The content of skeletal muscle satellite cells in the body of animals is related to their age. Studies have shown that the number of skeletal muscle satellite cells continue to decrease as age increase. In adult animals, muscle satellite cells contain only 1% to 5% [23]. Therefore, it is especially important to select the appropriate embryo age to isolate and culture the goose muscle satellite cells. Previous study has found that it was better to isolate skeletal muscle satellite cells from 10 to 18 day embryonic chicks [24]. Therefore, the goose embryos between 15 to 20 days were selected for the isolation of skeletal muscle satellite cells in our study. The results showed that the cells were in a good growth state and had a good differentiation ability, which could meet the later experimental needs.
Pax7 is a specific marker protein of muscle satellite cell and a marker gene in the process of postnatal muscle development. Desmin is a component of the muscle cytoskeleton that prompts the function of skeletal muscle, and also one of the early muscle derived marker proteins [25]. Previous studies showed that only a small proportion of poultry myoblasts expressed desmin in culture. However, desmin was extensively expressed in poultry myotubes. Meanwhile, Pax7 was readily detected in the nuclei of myoblasts but not in myotubes of poultry primary skeletal muscle cultures [26]. In our study, we found that both Desmin and Pax7 were highly expressed in the isolated cells. Therefore, it could be inferred that there might be both myoblasts and differentiated myotubes in our cultured cells, and it fully confirmed that the isolated cells were goose skeletal muscle satellite cells.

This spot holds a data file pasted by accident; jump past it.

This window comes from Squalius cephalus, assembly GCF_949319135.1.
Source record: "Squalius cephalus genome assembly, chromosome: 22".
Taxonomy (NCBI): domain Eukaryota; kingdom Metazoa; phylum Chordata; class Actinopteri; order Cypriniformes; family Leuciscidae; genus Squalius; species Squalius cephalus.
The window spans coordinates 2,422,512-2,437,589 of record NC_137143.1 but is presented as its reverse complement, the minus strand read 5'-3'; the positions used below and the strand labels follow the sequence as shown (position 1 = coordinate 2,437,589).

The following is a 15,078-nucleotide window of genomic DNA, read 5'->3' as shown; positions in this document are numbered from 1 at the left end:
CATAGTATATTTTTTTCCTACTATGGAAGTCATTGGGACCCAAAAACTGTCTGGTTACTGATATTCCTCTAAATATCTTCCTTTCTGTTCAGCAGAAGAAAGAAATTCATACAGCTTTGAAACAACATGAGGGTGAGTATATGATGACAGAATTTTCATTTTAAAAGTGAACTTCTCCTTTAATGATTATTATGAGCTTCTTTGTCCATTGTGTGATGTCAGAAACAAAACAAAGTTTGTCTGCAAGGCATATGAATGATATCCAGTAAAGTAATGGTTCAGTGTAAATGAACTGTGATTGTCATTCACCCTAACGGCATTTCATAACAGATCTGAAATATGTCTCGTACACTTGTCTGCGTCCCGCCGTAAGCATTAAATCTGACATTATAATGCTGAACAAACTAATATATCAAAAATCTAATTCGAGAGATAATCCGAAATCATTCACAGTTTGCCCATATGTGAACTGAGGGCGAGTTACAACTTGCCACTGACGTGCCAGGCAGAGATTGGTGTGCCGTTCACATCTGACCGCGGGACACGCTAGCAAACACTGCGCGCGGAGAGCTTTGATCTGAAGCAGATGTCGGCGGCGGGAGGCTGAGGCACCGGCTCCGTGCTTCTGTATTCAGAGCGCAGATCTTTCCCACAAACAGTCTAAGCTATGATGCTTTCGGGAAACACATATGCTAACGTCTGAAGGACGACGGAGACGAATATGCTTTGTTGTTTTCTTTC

According to our previous study, we chose seven stages included embryonic and postnatal period to detect the expression of CTRP3 [27]. E19 was considered as the fastest growth stage of embryonic muscle of Peking duck [28]. In the present study, we discovered the expression of CTRP3 decreased sharply from E15 to E19, which indicated that it might have a function in goose skeletal myogenesis. The high expression of MyHC and MyoG genes were generally regarded as a sign of successful differentiation of skeletal muscle cells [19]. Our results showed that the both genes were up-regulated in the differentiated goose muscle satellite cells, suggesting that our in vitro cell differentiation model was successfully constructed. We found that CTRP3 up-regulated during C2C12 cell differentiation, suggesting that it might play a role in myogenic differentiation.